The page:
Monday, April 23, 2007
MUDDY & BUDDY - Two Albums
Warning: "Electric Mud" & "Sweet Tea" are blues albums with heavy psychedelic rock influences! If you consider yourself to be a blues purist, then I would encourage you to look elsewhere for something that will be more compatible with your musical tastes. With that disclaimer out of the way, let me invite those who are seeking something unusual--and especially those who like sixties rock music--to continue reading on.
I consider "Electric Mud" to be one of most original albums that I have ever heard. It is not a true blues album, but rather a concept album of blues with a heavy psychedelic rock influence. The idea for this album had its genesis with Marshall Chess, the son of Leonard Chess of Chess Records. Marshall Chess had just founded a new label named Cadet Concept, and this was the second album produced under the new label. When this album was recorded, Waters' career was in a slump; it had been a decade since he had a top ten hit. Marshall Chess was seeking out a new audience for Muddy Waters. The CD booklet (which is extremely well written) goes on to explain that this was one of Waters albums that "effectively revived Muddy's recording career at a time when he was in danger of becoming an elder statesman who couldn't sell to his own community and who was revered exclusively by a small coterie of collector-purists, not a large enough audience to sustain a career."
1. I Just Want To Make Love To You
2. I'm Your Hoochie Coochie Man
3. Let's Spend The Night Together
4. She's Alright 5. Mannish Boy
6. Herbert Harper's Free Press News
7. Tom Cat
8. The Same Thing
Very few artists have attempted--or succeeded in--improving the standard template for classic blues records set some 40 years ago in the golden age of Muddy Waters and Howlin' Wolf. Perhaps R.L Burnside's recent heavily produced work on Fat Possum Records has come closest to adding an original slant.On his new album, Buddy Guy looks to the same source for inspiration; seven of the nine songs here are written by Fat Possum's hill-country blues roster, including T-Model Ford and Junior Kimbrough. Working with producer Dennis Herring (Counting Crows, Jars of Clay) and a small collective of Mississippi-based musicians, Guy sings with a passion that can only come from the same source as the songs. The noise generated in the studio through vintage amplifiers has a live and dangerous feel to it. The acoustic opener, "Done Got Old," does not prepare the listener for the colossal aural assault of "Baby, Please Don't Leave Me." Fading in on a percussion track, Guy's guitar hits its cat-strangling best and never looks back, while the voice sounds energized, vital, and wholly contemporary. Through the 12-minute "I Got to Try It, Girl" to the closing Guy composition "It's a Jungle Out There," Sweet Tea has all the hallmarks of a classic blues album, mixed with a twist of the new. --Rob Stewart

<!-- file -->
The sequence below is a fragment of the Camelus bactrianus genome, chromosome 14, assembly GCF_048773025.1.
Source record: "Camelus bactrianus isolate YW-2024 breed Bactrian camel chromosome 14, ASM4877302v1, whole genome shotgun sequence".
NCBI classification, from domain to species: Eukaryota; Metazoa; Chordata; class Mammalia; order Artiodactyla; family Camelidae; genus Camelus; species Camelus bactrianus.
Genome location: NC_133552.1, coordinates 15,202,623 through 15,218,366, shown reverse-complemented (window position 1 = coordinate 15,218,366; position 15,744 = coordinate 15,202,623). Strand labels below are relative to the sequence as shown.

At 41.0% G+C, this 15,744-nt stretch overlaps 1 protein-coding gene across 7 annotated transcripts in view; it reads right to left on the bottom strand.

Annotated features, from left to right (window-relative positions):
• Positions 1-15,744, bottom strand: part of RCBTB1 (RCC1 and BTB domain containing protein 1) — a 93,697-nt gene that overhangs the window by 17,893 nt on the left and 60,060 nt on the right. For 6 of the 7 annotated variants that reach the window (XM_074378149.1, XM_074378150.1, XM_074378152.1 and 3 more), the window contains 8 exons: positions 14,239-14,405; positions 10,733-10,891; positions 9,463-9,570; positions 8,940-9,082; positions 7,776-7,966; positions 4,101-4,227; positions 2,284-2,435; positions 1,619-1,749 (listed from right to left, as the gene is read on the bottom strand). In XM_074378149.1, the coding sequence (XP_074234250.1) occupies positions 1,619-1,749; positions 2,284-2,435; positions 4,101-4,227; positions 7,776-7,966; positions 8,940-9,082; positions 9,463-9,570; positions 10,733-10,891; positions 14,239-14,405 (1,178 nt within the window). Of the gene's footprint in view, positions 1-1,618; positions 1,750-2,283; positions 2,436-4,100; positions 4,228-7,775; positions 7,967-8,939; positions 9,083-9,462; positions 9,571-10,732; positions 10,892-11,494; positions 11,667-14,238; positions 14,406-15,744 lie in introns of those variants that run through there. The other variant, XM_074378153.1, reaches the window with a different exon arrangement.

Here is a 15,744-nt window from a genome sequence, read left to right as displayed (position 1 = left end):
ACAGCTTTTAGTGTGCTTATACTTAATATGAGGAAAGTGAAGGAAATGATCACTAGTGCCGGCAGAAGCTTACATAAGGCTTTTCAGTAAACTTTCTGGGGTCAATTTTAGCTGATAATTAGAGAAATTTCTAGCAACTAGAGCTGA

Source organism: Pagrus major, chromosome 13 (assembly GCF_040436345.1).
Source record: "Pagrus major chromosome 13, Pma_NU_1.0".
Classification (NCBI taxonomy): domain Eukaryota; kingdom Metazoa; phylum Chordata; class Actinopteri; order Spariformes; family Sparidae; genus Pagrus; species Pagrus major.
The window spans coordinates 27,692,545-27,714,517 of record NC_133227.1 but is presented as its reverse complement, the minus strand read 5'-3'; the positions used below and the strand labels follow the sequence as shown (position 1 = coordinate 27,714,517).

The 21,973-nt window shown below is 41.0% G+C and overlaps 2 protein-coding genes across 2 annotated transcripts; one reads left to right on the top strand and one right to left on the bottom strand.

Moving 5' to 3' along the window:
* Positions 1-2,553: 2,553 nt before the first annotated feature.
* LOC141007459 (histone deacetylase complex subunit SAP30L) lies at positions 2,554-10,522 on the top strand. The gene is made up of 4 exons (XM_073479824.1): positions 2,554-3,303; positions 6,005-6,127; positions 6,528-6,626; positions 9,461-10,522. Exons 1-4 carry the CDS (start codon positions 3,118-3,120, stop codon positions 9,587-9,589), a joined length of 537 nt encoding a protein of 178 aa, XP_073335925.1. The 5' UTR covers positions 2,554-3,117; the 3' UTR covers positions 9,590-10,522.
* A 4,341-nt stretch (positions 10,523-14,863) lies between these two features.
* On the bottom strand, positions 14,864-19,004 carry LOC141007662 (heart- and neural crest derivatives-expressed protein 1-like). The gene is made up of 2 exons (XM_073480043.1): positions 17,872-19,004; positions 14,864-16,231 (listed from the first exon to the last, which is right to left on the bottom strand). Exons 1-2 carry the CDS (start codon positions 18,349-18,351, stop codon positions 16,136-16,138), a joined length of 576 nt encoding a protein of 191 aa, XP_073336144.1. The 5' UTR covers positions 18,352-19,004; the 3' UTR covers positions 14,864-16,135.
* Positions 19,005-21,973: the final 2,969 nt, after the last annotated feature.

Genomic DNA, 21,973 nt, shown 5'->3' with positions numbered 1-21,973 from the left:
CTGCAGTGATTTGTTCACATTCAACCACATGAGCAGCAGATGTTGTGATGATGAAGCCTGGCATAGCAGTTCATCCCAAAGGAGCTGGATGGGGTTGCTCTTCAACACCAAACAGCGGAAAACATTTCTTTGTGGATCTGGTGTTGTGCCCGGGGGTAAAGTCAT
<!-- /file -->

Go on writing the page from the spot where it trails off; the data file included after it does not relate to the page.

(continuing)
1. Done Got Old
2. Baby Please Don't Leave Me
3. Look What All You Got
4. Stay All Night
6. She Got The Devil In Her
7. I Gotta Try You Girl 8. Who's Been Foolin' You
9. It's A Junlge Out There
Electric Mud released in 1968 and Sweet Tea in 2001 - however both albums are Hendrix influenced and no mater a 33 year gap in between they sound as they have been recorded at the same studio. Highly recomended for hard blues lovers!!!
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Posted by . at 8:47 AM